Keeping Scripture Primary

by | Nov 3, 2020 | West District Notes, West District Web Page, Where Love Lives

I have to admit to you that the first time I tried to read the Bible myself, it wasn’t a very good experience. I was in college and in my late teens and by the time, I got to the Book of Leviticus, I closed it and said this is not for me. Now, if you look at one of my Bibles, you will see it highlighted and marked up with notes. The back cover is marked with passages that I want to be able to find quickly. I have a running conversation with my Bible. So, what changed?

Fortunately, a few years after I graduated college, I got involved in a church that offered the Kerygma Bible study. I decided to try reading it again with the class. In that Bible study, the words of Scripture were opened to me. I learned about the context of the stories and that different books had different purposes. I learned how to look for what it said about God and what it said about human beings and so much more. I learned that the Bible was not only for me, but it was also a treasure to dig into and to cherish. It took reading it with others who could guide and accompany me as I learned about and from God. That love of digging into the Scripture grew even more as I went to seminary. Visiting the Holy Land opened the Scripture to me in astounding ways.

Occasionally there are still passages I struggle with in the Bible, especially out of the Old Testament. They are like Jacob and the angel (Genesis 32:24-31), they require a struggle before it gives us a blessing. Other passages are hopeful and soothing like Philippians 4:13 “I can endure all things through the power of Christ who gives me strength.” And some are just fun like Proverbs 11:22, NRSV “Like a gold ring in a pig’s snout is a beautiful woman without good sense.” I have yet to see that passage on a calendar!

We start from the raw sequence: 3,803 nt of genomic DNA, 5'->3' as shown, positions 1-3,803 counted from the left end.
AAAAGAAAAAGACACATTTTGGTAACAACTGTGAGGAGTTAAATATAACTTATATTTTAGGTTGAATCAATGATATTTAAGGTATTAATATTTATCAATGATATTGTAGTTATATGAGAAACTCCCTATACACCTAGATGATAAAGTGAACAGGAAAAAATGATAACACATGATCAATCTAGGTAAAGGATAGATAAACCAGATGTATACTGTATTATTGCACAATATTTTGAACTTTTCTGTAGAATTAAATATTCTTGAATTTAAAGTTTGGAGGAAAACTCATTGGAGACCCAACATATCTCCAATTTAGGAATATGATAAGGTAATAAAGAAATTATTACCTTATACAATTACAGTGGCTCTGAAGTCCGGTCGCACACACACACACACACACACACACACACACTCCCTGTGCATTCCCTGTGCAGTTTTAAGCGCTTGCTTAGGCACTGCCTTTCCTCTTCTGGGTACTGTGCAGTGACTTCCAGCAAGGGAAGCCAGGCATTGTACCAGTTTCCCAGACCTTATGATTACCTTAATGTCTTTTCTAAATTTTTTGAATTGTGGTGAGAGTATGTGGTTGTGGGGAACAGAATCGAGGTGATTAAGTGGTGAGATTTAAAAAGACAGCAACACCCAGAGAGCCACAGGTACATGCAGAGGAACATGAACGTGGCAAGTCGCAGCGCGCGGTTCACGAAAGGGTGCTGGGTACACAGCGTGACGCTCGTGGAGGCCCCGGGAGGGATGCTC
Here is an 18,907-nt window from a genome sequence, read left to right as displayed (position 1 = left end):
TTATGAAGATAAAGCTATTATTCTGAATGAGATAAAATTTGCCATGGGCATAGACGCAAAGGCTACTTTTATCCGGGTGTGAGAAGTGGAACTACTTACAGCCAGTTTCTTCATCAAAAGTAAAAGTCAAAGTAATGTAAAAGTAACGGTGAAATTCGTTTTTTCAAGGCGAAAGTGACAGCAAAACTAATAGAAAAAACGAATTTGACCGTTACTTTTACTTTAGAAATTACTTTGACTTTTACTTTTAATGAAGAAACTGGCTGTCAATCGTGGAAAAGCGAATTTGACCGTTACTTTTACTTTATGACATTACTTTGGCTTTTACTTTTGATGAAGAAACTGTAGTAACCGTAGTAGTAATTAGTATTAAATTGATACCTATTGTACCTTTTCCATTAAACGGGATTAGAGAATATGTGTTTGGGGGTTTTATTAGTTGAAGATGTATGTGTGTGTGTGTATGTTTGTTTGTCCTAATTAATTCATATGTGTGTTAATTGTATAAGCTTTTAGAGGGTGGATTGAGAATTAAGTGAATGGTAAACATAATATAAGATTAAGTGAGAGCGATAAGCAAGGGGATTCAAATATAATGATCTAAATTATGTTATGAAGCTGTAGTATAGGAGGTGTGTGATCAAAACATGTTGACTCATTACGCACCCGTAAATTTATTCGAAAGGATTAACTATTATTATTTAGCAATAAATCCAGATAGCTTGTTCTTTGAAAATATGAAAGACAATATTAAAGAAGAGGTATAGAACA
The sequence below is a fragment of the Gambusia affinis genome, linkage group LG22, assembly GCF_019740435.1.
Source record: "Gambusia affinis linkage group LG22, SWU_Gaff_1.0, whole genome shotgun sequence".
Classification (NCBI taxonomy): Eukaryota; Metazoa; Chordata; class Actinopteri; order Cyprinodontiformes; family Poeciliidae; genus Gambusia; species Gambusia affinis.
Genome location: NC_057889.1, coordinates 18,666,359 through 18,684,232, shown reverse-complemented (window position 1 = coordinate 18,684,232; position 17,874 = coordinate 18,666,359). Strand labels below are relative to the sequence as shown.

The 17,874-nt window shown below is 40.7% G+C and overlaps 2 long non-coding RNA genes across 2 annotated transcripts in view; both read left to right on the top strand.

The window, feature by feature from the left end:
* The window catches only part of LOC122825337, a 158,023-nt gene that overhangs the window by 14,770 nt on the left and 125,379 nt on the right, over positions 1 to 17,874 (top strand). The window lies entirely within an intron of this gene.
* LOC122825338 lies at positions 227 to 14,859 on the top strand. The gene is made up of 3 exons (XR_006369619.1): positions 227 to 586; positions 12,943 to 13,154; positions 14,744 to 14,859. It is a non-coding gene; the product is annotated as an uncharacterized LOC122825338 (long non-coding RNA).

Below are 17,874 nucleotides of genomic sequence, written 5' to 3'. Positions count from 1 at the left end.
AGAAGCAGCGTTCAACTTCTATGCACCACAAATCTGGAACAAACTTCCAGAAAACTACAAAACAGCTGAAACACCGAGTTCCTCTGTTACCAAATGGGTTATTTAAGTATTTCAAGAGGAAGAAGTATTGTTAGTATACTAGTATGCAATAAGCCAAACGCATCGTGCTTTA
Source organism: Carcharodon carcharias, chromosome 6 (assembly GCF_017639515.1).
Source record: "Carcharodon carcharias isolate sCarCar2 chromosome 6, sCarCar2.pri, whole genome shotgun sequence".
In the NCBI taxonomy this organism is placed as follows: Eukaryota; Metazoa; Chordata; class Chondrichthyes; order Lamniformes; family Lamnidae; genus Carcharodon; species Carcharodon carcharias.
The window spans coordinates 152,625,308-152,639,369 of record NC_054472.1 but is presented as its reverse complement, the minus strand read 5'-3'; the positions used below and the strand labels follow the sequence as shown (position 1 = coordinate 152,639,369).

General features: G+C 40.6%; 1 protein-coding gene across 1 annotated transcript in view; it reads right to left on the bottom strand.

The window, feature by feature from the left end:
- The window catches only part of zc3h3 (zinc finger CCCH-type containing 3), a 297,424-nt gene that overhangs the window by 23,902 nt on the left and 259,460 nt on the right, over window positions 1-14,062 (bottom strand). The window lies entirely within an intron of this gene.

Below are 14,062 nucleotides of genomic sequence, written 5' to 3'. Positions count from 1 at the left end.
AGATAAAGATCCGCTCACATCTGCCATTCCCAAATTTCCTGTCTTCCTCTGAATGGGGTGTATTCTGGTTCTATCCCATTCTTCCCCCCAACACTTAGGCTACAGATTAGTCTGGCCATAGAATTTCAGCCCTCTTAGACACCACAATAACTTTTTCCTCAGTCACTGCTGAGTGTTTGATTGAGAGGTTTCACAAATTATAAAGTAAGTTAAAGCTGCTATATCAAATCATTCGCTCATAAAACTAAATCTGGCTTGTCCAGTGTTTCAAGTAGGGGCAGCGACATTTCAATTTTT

The thing is that the Bible draws us closer to God by first helping us know Jesus and the good news he brought and the good news he embodied. It draws us closer to God by telling the stories, poetry, and history of our spiritual ancestors. In their stories, we see our story. It draws us closer to God by teaching us how to live.

As United Methodists, the Scripture has always been of primary importance. With the postponed General Conference coming in ten months, some are beginning to wonder what will happen to our beloved church. The leaders of the Western Jurisdiction want you to know that we are committed to being a faithful, inviting, open, safe, and loving place for all people where Scripture remains at the center of our lives. As the First Letter of John says,

Dear friends, let’s love each other, because love is from God, and everyone who loves is born from God and knows God. The person who doesn’t love does not know God, because God is love. This is how the love of God is revealed to us: God has sent his only Son into the world so that we can live through him. This is love: it is not that we loved God but that he loved us and sent his Son as the sacrifice that deals with our sins. Dear friends, if God loved us this way, we also ought to love each other. No one has ever seen God. If we love each other, God remains in us and his love is made perfect in us.” (1 John 4:7-12, CEB)

We are and continue to be committed to being a place “Where Love Lives.”

United in Christ,




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Author: Nancy Cushman

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